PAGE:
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To prevent the spread of smallpox, healthcare providers must

  • Isolate infected people
  • Vaccinate close contacts of infected people


The currently licensed smallpox vaccine, which consists of a laboratory strain of vaccinia virus, is highly effective in preventing infection. Medical experts believe the vaccine may lessen the severity of, or even prevent, illness in unvaccinated people if given within 4 days of exposure to the virus.

The smallpox vaccine helps the body develop immunity to smallpox. The vaccine is made from a "pox"-type virus related to smallpox. The smallpox vaccine contains live vaccinia virus-unlike many other vaccines that use killed virus. The vaccine does not contain the smallpox virus and cannot transmit smallpox. Learn more about the smallpox vaccine from the Centers for Disease Control and Prevention (CDC).

Few data exist showing just how long vaccinia vaccines protect people against smallpox infection. Therefore, those vaccinated against the smallpox virus before 1972 may be susceptible to the disease. Military and other high-risk groups (for example, scientists who work with vaccinia and other orthopoxviruses related to Variola major) have been getting the vaccine since the United States stopped routine smallpox vaccinations in 1972.

Getting the vaccine

Healthcare providers do not use a hypodermic needle, usually used for vaccinations, to give the smallpox vaccine. Instead, they use a tiny, two-pronged needle that is dipped into the vaccine solution. When removed from the solution, the needle keeps a droplet of the vaccine. The needle is used to prick the skin, usually in the upper arm, a number of times within a few seconds. The pricking is not deep, but it will cause a sore spot and one or two droplets of blood.

If the vaccination is successful, a red and itchy bump develops at the vaccine site in 3 or 4 days.

  • In the first week, the bump becomes a large blister, fills with pus, and begins to drain.
  • During the second week, the blister begins to dry up and a scab forms.
  • In the third week, the scab falls off, leaving a small scar.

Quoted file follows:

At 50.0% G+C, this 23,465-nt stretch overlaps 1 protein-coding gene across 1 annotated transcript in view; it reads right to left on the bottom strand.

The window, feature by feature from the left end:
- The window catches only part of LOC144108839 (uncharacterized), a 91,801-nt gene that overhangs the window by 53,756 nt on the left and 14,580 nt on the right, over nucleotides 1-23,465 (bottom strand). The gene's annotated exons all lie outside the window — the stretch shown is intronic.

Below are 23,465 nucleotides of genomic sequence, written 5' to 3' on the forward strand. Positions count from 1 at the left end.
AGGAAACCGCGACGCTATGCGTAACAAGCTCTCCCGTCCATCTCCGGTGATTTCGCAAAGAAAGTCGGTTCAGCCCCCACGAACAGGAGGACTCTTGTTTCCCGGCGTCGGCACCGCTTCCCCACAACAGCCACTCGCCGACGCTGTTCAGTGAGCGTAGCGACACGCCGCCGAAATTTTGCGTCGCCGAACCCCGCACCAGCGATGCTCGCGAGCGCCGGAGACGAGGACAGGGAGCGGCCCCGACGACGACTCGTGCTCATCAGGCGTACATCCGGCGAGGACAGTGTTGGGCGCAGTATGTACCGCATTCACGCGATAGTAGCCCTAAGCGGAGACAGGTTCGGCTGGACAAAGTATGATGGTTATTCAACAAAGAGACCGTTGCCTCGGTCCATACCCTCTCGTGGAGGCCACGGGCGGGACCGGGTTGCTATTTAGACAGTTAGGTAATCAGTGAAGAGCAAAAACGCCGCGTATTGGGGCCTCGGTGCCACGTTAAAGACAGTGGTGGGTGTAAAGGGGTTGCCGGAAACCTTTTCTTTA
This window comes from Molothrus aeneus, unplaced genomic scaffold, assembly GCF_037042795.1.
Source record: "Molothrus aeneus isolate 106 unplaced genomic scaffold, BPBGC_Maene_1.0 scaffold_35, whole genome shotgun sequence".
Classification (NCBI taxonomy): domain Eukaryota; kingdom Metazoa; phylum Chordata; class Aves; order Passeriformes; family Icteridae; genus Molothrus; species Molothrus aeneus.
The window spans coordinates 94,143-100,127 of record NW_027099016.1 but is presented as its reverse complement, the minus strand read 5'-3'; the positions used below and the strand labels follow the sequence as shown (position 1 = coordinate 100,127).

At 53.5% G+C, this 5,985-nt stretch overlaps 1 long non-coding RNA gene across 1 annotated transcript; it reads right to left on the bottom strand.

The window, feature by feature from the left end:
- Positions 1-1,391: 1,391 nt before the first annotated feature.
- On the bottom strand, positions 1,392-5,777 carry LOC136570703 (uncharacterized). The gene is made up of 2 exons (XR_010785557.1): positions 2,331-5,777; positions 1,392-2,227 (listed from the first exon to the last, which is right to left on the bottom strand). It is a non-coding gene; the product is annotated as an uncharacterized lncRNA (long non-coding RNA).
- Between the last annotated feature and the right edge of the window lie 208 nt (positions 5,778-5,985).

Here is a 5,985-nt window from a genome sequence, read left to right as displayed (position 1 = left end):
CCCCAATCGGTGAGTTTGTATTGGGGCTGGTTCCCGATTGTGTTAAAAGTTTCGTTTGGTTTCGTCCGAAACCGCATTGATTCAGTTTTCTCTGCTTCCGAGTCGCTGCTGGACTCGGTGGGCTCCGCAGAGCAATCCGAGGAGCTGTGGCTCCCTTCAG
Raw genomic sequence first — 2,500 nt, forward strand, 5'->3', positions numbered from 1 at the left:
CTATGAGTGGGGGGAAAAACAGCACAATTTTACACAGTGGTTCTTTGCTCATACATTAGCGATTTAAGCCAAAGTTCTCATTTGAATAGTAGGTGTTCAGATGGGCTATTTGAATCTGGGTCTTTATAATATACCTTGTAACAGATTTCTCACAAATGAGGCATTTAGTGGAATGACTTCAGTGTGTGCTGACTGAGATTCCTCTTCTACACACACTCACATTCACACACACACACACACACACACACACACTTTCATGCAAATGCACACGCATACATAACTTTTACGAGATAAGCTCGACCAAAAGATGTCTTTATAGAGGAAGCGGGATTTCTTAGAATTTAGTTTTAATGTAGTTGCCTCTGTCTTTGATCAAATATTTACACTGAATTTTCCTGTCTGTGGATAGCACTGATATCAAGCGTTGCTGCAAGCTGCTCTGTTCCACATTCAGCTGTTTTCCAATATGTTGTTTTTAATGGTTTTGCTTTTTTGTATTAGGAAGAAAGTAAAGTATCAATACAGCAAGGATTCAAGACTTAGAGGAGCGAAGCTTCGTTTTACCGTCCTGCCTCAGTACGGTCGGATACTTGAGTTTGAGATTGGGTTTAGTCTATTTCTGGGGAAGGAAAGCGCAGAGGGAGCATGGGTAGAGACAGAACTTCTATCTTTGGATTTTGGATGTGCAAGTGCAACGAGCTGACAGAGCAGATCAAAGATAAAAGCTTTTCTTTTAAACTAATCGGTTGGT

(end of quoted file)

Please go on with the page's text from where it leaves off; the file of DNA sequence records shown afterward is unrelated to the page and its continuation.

People who get the vaccine for the first time have a stronger reaction than those who are revaccinated.

Reactions and complications

Most people experience normal, typically mild reactions to the vaccine, which go away without treatment. The vaccine often causes a low fever, swollen glands in the armpits, as well as skin redness at the vaccination site.

The vaccine, however, can cause several complications, some life-threatening, particularly in people with immune deficiencies and skin disorders. Based on reactions to smallpox vaccines in the past, the CDC estimates that between 14 and 52 out of every 1 million people vaccinated for the first time will have potentially life-threatening complications that require medical attention, including

  • Eczema vaccinatum (EV)-spread of vaccinia skin lesions to areas of the body once or presently afflicted by eczema
  • Progressive vaccinia-uncontrolled spread of the vaccinia virus to adjacent and underlying tissues resulting in tissue death
  • Postvaccinal encephalitis-spread of the vaccinia virus to the central nervous system that is probably made worse by an over-response to the vaccine by the immune system
  • Myo/pericarditis-an inflammation of the heart that is probably also caused by an over-response to the vaccine by the immune system

CDC estimates 1 or 2 in 1 million people who receive the vaccine may die as a result of vaccination. Because of serious and potentially deadly reactions, health care providers must carefully screen potential vaccine recipients to ensure that those at increased risk do not receive the vaccine.

Healthcare providers treat certain serious complications with anti-vaccinia immune globulin-pooled antibodies taken from people recently immunized with the smallpox vaccine. A government-funded program to produce sufficient anti-vaccinia immune globulin to treat all predicted cases of complications has recently been completed.

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Last Updated October 01, 2007